Brangus Cattle Continue to Increase Carcass Value with Renowned Maternal Genetics

Jeremy Jackson, President of the International Brangus Breeders Association and Briana Hicks, President of the Brangus Junior Breeders Association at the 2023 Cattlemen’s Congress.
Listen to Ron Hays talk with Jeremy Jackson about the Brangus breed.

During the 2023 Cattlemen’s Congress, Senior Farm and Ranch Broadcaster, Ron Hays, caught up with the President of the International Brangus Breeders Association, Jeremy Jackson, talking about today’s Brangus breed.

“The International Brangus Breeders Association mainly registers cattle in the United States and also other countries around the world,” Jackson said.

Like other breed associations, Jackson said the primary responsibility of the IBBA is the registration of Brangus cattle and overseeing the functionality of the organization.

Although Brangus is a mix of the Angus and Brahman influence, Jackson said, through stabilization of those genetics throughout the years, Brangus has become a “stand-alone breed.”

“We do go back and dip into the well with Ultrablacks and Ultrareds by crossing either to a Red Angus or a Black Angus animal,” Jackson said. “Those Ultrablacks and Ultrareds have become extremely popular within our breed. A significant amount of our growth at this time is within those two portions of the population because they are more readily acceptable north of the Mason-Dixon line, and they have done very, very well for our association.”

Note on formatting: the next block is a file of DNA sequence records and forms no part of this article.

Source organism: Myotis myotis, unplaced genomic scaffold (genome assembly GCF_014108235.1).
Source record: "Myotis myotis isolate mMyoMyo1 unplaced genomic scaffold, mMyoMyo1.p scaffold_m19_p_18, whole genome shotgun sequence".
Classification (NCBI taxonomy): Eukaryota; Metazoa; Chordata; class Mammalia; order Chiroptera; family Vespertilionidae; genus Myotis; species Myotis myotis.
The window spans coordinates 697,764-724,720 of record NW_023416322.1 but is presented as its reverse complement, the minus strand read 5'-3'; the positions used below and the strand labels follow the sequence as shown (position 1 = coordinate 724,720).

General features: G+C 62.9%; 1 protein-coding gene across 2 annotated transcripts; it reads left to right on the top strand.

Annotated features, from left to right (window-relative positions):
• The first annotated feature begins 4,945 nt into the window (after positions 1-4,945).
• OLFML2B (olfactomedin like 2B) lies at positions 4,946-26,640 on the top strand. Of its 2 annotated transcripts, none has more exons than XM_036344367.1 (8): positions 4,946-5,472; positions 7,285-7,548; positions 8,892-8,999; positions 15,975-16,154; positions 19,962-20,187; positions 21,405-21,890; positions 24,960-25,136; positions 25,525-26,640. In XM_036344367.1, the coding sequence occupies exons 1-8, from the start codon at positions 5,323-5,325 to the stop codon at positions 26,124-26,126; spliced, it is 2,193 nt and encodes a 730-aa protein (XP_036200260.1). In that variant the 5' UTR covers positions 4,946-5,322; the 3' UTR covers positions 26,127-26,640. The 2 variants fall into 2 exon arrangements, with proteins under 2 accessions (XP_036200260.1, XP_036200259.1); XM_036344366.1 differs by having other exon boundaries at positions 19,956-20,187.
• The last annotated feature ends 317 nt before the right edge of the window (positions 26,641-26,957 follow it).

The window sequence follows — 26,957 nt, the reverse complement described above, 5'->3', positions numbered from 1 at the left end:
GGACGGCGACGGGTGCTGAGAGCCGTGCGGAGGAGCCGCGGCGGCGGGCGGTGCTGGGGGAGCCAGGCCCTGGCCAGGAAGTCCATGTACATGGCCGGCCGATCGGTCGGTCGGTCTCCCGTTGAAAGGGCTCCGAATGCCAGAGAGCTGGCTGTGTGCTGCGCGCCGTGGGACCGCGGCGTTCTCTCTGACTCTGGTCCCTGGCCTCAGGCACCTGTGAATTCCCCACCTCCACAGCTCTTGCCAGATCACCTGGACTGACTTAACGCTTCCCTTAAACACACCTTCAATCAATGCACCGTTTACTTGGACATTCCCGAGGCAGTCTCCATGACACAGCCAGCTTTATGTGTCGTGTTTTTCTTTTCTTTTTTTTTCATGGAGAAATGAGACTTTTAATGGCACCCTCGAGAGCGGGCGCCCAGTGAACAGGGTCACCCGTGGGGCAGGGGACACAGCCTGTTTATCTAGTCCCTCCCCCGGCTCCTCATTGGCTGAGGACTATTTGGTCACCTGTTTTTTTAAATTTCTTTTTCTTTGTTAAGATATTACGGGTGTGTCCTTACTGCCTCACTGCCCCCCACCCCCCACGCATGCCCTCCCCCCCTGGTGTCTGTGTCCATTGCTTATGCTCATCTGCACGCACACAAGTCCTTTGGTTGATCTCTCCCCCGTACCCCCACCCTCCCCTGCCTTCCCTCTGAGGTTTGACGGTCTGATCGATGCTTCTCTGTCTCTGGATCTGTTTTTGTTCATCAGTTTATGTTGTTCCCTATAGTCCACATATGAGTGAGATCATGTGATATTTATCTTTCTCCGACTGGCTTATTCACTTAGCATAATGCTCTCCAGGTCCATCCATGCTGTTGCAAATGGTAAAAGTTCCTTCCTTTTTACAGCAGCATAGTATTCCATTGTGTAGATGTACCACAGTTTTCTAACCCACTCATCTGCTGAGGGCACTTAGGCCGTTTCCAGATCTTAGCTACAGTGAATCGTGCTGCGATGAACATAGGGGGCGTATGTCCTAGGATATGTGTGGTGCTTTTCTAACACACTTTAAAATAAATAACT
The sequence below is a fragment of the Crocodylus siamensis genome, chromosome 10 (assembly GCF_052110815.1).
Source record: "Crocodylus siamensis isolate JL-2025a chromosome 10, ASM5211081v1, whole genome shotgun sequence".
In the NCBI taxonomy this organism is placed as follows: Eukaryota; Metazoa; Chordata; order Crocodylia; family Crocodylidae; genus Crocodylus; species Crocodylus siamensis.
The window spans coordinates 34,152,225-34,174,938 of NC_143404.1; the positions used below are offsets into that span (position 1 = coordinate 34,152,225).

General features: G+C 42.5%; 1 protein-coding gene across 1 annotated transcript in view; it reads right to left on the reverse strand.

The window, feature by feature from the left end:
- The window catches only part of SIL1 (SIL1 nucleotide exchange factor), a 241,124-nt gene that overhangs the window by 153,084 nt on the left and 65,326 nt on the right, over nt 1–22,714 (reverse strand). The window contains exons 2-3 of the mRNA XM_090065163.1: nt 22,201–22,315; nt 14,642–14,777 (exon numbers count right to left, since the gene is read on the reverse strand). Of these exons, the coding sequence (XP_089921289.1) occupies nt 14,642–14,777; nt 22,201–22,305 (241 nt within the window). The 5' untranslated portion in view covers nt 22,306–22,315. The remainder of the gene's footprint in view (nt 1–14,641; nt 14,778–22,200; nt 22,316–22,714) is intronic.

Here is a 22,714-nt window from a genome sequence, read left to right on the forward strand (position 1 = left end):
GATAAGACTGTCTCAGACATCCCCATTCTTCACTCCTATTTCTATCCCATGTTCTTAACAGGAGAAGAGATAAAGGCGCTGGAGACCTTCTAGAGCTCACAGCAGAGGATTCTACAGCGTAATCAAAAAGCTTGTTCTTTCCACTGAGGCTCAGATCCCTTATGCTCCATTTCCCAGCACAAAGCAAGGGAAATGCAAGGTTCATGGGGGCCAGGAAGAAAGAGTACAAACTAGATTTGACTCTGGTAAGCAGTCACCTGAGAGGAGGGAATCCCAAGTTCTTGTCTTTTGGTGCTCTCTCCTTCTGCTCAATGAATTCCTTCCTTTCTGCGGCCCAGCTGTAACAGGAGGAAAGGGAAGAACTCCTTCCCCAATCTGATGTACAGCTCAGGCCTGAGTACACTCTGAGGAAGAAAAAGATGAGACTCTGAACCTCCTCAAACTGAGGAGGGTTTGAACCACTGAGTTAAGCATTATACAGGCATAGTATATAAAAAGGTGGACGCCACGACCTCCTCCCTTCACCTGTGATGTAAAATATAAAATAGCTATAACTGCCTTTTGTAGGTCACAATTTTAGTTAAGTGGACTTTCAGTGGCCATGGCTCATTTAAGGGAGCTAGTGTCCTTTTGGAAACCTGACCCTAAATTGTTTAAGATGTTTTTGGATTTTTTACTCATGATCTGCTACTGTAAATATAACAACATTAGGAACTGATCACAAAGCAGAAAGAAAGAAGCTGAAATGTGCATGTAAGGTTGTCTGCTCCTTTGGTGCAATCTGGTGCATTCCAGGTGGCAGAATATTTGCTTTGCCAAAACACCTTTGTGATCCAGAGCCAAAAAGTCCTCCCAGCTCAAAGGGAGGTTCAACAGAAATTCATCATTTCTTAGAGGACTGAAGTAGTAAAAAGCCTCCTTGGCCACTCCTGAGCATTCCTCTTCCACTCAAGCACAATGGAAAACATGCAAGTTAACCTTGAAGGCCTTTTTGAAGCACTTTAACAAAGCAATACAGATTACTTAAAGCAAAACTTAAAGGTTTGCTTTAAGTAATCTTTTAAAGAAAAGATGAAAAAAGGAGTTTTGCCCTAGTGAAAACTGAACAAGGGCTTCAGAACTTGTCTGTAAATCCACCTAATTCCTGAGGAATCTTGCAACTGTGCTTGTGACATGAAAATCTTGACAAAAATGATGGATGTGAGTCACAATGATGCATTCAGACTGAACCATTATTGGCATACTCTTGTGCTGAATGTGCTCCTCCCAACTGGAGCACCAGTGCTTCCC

Today, Jackson said Brangus cattle are completely black or red hided, and very maternal. The breed has always been known for being maternal, Jackson said, so the biggest change over the years has been the improvement of carcass value.

“On the carcass side of this thing, we look significantly different than what we did a long time ago,” Jackson said. “Over 90 percent of the cattle that we are doing research with and what we are seeing our customers bring in are grading Choice or better.”

The main goal, Jackson said, is to continue breeding exceptional maternal traits along with traits that will yield value on the rail.

Jackson also talked about the Ultrared and Ultrablack breeds and what they bring to the table.

“It cleans up that sheath design underneath a little bit and has helped our carcass quality, obviously, moving forward, and we use that Ultrablack program and Ultrared as a breed up program,” Jackson said.

The first cross between an Angus and a Brangus is an Ultrablack I or Ultrared I, Jackson said, then, if you cross back to Brangus again, it is an Ultrablack II or an Ultrared II. A third cross, he added, goes back to a stabilized Brangus genetic.

“So, we have used that as a way to incorporate some of these Angus and Red Angus animals back into our herd book, and some of these higher quality marbling genetics, carcass genetics, and that is how we have taken some of those steps forward,” Jackson said.

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